Not Deutsche

A luxury problem at Swiss bank UBS

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Going different directions. Source: DPA/Reuters

UBS has problems its German rival Deutsche Bank can right now only dream of. The Swiss lender reported a 19 percent jump in first-quarter net profit to 1.5 billion francs ($1.54 billion). That was more money than it earned all of last year. And yet, shares fell more than 4 percent because its flagship asset management business underperformed. The irony is that its earnings were saved by a division that UBS wants to be less reliant on — investment banking.

Deutsche Bank has tried and failed in recent years to achieve profit growth through its investment banking arm, which was beefed up through breakneck international expansion in the last quarter century but discredited by scandals during and after the financial crisis. Revenues have dried up, key staff has jumped ship and after three years of group losses, Germany’s biggest bank is under pressure to return to its roots, focusing on retail and corporate banking.

The shift in thinking was reflected this month by the removal of British CEO John Cryan and the appointment of German national Christian Sewing, who has a background in retail banking, to replace him. Though no major decisions have yet been made, some initial steps to scale back investment banking could be announced as early as Thursday, when Deutsche reports its own Q1 results, Handelsblatt has learned.

The results just didn’t fit the UBS narrative of a bright future in wealth management.

The fall in UBS shares must be all the more worrying for Deutsche Bank because UBS has already completed its restructuring and shift towards wealth management – a process that, in another twist of irony, was implemented by none other than John Cryan. As a result, UBS has been raking in cash for the past few years.

And yet, the reviews from analysts were damning. The latest earnings just didn’t fit the UBS narrative of a bright future in wealth management. “The results were disappointing across all divisions with the exception of investment banking,” wrote Kian Abouhossein, an analyst at JP Morgan Chase. Javier Lodeiro, an analyst at Zürcher Kantonalbank, wrote: “Investment banking saved the quarter.”

Still, UBS is now the world’s biggest wealth manager, where it’s been hard at work cutting costs and giving itself even greater punch by combining its global and US activities. The division, run by former Commerzbank boss Martin Blessing, now accounts for more than half of the group’s pre-tax profit and collected some 19 billion francs in net new funds in the first quarter. Its adjusted pre-tax profit rose to 1.1 billion francs, but analysts expected more. Profit fell in the Swiss home market due to one-time effects, negative interest rates and increased financing costs.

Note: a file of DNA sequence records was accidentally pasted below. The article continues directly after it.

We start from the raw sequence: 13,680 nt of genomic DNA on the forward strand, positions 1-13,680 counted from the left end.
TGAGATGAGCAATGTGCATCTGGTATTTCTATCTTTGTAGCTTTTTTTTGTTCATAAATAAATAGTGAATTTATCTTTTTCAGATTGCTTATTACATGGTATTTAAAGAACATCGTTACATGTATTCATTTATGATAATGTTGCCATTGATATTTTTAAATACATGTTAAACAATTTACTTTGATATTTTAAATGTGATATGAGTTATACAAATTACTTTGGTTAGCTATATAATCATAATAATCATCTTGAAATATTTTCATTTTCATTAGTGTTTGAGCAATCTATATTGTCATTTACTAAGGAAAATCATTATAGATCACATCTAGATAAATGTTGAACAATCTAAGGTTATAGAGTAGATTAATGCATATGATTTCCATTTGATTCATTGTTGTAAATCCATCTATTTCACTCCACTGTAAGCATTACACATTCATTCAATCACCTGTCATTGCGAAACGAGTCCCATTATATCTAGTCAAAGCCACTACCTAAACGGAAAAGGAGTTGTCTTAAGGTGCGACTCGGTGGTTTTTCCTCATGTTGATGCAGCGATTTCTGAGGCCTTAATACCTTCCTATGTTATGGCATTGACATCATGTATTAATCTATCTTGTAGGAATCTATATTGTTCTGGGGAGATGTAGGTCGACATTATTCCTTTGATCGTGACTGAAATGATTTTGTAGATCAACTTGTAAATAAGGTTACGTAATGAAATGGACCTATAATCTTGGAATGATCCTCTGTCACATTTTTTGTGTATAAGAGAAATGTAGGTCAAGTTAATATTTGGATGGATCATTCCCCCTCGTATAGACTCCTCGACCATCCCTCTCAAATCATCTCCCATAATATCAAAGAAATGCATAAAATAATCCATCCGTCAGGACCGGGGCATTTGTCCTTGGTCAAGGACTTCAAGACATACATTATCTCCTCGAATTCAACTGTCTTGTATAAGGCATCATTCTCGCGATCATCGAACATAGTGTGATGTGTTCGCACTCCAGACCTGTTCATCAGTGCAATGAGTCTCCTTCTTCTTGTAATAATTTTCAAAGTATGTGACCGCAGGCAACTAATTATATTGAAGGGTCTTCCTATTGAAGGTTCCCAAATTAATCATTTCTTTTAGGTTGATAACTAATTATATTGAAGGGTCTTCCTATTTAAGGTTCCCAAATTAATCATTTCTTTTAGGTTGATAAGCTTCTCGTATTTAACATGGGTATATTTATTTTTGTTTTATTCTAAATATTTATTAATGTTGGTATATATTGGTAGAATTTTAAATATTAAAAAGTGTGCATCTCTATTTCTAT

Investment banking meanwhile benefited from market volatility and saw pre-tax profit rise 13 percent to 629 million francs. Share trading volumes jumped, as did income from advising on capital market transactions such as IPOs. But that doesn’t mean UBS will rely on the division going forward. Its outlook for the second quarter is more muted. “We saw more transactions in the first half of the quarter than the second,” warned Chief Financial Officer Kirt Gardner.

The bank also pointed out that geopolitical tension and mounting protectionism posed a threat to investor confidence. That is something that could affect both divisions, as wealth management customers have also become more cautious. “They’re still positive but not as optimistic as before,” Mr. Gardner said.

Deutsche Bank is likely to be less picky about what division is generating profits. Shareholders are impatient to see progress – any progress – after the bank incurred another loss in 2017. Analysts expect a net profit of €662 million ($809 million) for the first quarter, a 15-percent rise over the same period last year.

Most big investment banks chalk up a third of their annual income from January to March. Disappointing results will likely strengthen Mr. Sewing’s resolve to make those “tough decisions” he pledged in an open letter to employees after his appointment this month — most probably meaning job cuts and other savings. Sources say cuts in its US investment banking operations are at the top of the list.

Michael Brächer is Handelsblatt’s correspondent for Switzerland and based in Zurich. Yasmin Osman, Michael Maisch and Daniel Schäfer in Frankfurt contributed to this story. David Crossland contributed and adapted this story for Handelsblatt Global. To contact the author: braecher@handelsblatt.com

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